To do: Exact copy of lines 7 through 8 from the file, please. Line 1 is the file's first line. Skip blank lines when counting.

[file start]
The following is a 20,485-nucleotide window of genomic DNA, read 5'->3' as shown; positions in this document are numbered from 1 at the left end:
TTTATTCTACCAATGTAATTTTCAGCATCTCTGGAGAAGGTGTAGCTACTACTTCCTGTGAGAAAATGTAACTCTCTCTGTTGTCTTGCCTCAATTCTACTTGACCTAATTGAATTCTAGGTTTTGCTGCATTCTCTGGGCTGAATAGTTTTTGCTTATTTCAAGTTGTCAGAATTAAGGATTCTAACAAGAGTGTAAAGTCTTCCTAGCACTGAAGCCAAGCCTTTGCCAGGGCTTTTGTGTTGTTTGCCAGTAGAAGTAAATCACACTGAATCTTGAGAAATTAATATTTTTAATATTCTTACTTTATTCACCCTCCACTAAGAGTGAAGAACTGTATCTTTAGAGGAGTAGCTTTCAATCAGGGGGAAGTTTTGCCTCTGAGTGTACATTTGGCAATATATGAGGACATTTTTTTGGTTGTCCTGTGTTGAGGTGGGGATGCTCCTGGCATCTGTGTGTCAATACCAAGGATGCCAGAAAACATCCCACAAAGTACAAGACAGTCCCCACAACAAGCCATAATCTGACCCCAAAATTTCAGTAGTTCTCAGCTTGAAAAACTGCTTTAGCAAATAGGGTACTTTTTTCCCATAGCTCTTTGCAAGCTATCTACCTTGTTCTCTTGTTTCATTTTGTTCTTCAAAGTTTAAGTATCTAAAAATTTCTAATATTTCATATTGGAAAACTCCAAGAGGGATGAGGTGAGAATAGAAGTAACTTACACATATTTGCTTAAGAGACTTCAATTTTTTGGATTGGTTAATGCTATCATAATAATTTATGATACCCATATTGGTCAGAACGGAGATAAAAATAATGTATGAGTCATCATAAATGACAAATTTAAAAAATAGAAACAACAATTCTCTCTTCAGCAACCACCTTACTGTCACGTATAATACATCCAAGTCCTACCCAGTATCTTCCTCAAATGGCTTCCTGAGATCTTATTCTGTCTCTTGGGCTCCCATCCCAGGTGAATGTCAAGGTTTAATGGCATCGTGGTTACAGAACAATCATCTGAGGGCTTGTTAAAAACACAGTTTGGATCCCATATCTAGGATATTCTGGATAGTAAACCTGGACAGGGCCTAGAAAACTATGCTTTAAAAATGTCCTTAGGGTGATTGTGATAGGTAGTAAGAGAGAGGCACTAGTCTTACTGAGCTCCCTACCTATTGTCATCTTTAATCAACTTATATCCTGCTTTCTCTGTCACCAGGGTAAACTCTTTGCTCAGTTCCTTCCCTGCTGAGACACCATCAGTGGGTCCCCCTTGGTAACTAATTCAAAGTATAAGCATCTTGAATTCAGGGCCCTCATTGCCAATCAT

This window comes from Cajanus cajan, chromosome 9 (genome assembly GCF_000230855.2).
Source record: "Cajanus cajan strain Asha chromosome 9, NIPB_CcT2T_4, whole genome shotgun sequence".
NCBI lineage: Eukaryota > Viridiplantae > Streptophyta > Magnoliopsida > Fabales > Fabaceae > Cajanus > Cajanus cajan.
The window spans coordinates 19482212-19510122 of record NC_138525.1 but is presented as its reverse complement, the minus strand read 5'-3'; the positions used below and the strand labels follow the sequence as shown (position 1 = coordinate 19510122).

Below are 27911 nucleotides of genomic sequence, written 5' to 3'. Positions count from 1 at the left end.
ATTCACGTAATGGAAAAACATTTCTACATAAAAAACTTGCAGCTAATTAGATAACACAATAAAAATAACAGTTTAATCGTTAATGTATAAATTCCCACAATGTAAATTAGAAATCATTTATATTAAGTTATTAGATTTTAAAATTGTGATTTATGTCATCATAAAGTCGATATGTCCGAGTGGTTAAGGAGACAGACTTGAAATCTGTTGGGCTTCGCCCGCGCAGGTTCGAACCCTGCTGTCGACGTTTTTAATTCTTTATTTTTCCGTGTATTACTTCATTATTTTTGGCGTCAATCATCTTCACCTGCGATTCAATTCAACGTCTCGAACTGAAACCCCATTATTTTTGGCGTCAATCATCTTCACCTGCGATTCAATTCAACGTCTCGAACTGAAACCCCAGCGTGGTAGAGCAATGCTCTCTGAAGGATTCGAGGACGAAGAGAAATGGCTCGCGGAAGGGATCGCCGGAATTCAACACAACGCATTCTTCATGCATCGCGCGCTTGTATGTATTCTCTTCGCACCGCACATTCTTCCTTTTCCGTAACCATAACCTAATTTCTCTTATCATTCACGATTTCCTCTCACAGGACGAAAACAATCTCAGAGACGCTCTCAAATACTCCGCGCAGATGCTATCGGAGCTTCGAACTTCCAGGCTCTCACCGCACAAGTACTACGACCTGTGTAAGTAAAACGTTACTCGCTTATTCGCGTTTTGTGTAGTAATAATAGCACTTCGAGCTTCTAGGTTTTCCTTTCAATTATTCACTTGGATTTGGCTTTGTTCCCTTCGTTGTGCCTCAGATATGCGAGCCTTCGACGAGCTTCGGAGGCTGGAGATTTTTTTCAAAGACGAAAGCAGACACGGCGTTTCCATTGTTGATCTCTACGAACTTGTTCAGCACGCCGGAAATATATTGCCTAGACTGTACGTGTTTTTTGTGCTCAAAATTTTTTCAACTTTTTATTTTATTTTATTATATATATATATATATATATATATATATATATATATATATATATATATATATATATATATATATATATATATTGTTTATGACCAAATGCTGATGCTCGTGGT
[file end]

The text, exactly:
Below are 27911 nucleotides of genomic sequence, written 5' to 3'. Positions count from 1 at the left end.
ATTCACGTAATGGAAAAACATTTCTACATAAAAAACTTGCAGCTAATTAGATAACACAATAAAAATAACAGTTTAATCGTTAATGTATAAATTCCCACAATGTAAATTAGAAATCATTTATATTAAGTTATTAGATTTTAAAATTGTGATTTATGTCATCATAAAGTCGATATGTCCGAGTGGTTAAGGAGACAGACTTGAAATCTGTTGGGCTTCGCCCGCGCAGGTTCGAACCCTGCTGTCGACGTTTTTAATTCTTTATTTTTCCGTGTATTACTTCATTATTTTTGGCGTCAATCATCTTCACCTGCGATTCAATTCAACGTCTCGAACTGAAACCCCATTATTTTTGGCGTCAATCATCTTCACCTGCGATTCAATTCAACGTCTCGAACTGAAACCCCAGCGTGGTAGAGCAATGCTCTCTGAAGGATTCGAGGACGAAGAGAAATGGCTCGCGGAAGGGATCGCCGGAATTCAACACAACGCATTCTTCATGCATCGCGCGCTTGTATGTATTCTCTTCGCACCGCACATTCTTCCTTTTCCGTAACCATAACCTAATTTCTCTTATCATTCACGATTTCCTCTCACAGGACGAAAACAATCTCAGAGACGCTCTCAAATACTCCGCGCAGATGCTATCGGAGCTTCGAACTTCCAGGCTCTCACCGCACAAGTACTACGACCTGTGTAAGTAAAACGTTACTCGCTTATTCGCGTTTTGTGTAGTAATAATAGCACTTCGAGCTTCTAGGTTTTCCTTTCAATTATTCACTTGGATTTGGCTTTGTTCCCTTCGTTGTGCCTCAGATATGCGAGCCTTCGACGAGCTTCGGAGGCTGGAGATTTTTTTCAAAGACGAAAGCAGACACGGCGTTTCCATTGTTGATCTCTACGAACTTGTTCAGCACGCCGGAAATATATTGCCTAGACTGTACGTGTTTTTTGTGCTCAAAATTTTTTCAACTTTTTATTTTATTTTATTATATATATATATATATATATATATATATATATATATATATATATATATATATATATATATATATATATATATTGTTTATGACCAAATGCTGATGCTCGTGGT